A few days before the failed military coup began to spiral South Sudan into civil war, Canadian Baptist Ministries signed a formal partnership agreement with FEBAC. It has been our joy to to walk together in fellowship and mutuality with our South Sudanese brothers and sisters in Christ. 

Our partnership grew out of years of assisting FEBAC in theological education and community outreach. Over the past two years, we have had the privilege of assisting the relief efforts of FEBAC in Upper Nile State and in Narus, as well as strengthening the church through education, leadership development and food security projects, thanks to the generous support of Canadian Baptist churches and individuals. 

Faith Evangelical Church, Kakuma Camp I

Seeing the sincere faith and hope of the three FEBAC congregations embedded within the Kakuma camps has been a transformative experience. Their stories and courageous trust in God has encouraged us deeply.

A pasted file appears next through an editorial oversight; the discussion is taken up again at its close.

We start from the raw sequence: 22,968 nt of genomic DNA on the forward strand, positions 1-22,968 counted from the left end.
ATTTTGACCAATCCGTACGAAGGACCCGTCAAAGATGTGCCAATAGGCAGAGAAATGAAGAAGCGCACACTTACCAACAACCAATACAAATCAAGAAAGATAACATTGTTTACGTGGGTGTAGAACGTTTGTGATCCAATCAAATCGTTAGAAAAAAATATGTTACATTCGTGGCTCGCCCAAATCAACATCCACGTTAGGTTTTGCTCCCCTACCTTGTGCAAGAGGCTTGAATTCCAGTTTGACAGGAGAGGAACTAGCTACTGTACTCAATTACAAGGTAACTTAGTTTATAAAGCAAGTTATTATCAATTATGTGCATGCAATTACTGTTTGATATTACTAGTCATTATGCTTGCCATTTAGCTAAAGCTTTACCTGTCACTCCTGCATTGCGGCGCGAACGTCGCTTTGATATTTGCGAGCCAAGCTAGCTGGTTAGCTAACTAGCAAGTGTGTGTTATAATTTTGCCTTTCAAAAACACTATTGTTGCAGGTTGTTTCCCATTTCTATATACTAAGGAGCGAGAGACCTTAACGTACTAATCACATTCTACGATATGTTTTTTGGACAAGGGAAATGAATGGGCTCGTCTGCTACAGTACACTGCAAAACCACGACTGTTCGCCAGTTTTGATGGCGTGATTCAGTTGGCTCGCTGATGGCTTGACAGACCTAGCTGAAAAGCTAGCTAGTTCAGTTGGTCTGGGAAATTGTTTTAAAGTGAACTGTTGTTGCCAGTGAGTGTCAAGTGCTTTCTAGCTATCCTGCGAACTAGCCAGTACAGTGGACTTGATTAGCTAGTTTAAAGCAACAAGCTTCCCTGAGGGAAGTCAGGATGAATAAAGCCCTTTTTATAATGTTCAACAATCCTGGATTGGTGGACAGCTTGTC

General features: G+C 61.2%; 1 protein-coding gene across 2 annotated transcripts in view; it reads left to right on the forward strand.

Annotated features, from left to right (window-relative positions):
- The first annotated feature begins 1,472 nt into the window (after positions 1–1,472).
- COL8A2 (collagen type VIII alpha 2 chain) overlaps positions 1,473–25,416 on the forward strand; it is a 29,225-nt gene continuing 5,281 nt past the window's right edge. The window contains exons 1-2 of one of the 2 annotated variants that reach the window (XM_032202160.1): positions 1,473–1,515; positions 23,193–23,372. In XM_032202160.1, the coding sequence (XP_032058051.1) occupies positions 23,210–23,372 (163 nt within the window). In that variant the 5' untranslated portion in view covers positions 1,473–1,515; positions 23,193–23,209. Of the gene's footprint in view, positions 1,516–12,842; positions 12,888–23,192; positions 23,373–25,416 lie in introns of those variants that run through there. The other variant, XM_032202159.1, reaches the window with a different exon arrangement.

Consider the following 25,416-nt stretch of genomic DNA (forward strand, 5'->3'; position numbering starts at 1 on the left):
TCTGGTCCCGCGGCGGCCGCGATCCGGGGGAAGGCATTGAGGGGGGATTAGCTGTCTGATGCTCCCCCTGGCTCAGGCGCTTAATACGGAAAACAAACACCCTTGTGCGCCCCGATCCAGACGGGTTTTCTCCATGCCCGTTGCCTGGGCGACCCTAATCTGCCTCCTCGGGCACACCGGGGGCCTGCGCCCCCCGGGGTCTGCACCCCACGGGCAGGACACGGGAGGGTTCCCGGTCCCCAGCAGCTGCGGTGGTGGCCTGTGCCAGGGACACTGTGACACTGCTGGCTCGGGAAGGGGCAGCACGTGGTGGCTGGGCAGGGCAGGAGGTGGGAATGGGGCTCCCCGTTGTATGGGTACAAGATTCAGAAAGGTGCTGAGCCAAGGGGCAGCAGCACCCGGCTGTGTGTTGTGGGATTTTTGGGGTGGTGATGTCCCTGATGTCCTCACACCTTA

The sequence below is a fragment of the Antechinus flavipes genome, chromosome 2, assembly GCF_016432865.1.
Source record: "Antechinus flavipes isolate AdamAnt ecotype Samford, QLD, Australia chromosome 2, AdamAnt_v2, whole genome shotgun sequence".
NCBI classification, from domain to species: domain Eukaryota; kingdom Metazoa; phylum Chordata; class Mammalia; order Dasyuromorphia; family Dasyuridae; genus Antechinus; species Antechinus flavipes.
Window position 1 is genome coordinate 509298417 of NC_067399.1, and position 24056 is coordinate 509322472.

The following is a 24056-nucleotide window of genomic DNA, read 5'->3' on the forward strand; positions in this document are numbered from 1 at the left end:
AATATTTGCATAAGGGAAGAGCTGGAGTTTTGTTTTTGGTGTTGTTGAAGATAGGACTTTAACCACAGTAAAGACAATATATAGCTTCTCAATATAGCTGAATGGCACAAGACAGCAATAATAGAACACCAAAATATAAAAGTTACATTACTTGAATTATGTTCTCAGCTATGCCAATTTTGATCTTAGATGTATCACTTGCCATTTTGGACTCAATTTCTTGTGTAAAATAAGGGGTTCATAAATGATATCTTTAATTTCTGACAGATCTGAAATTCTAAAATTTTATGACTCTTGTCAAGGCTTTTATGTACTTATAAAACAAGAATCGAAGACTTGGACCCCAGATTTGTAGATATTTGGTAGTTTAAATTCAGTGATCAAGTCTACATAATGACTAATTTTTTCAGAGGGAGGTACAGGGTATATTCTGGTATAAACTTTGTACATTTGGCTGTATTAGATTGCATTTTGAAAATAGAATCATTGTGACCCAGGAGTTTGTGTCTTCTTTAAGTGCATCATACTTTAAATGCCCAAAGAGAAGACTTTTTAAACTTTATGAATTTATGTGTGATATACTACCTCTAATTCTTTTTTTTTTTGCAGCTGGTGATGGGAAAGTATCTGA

Erica speaking to FEBAC members

During a worship service, choirs from each of the FEBAC churches presented songs of faith, but one of the most moving presentations was group of orphans that had walked miles across three camps to attend the service. 

Praising God as their forever Father

This group of orphans represent thousands of children who have lost parents and family from the fighting that has engulfed their country. By God's grace, the local church has become their new family. We were moved to tears as they sang of their love for God who has become their father. 

Their story is a part of a much larger story,...

Pastor Simon Nyok 
of FEBAC Kakuma III Church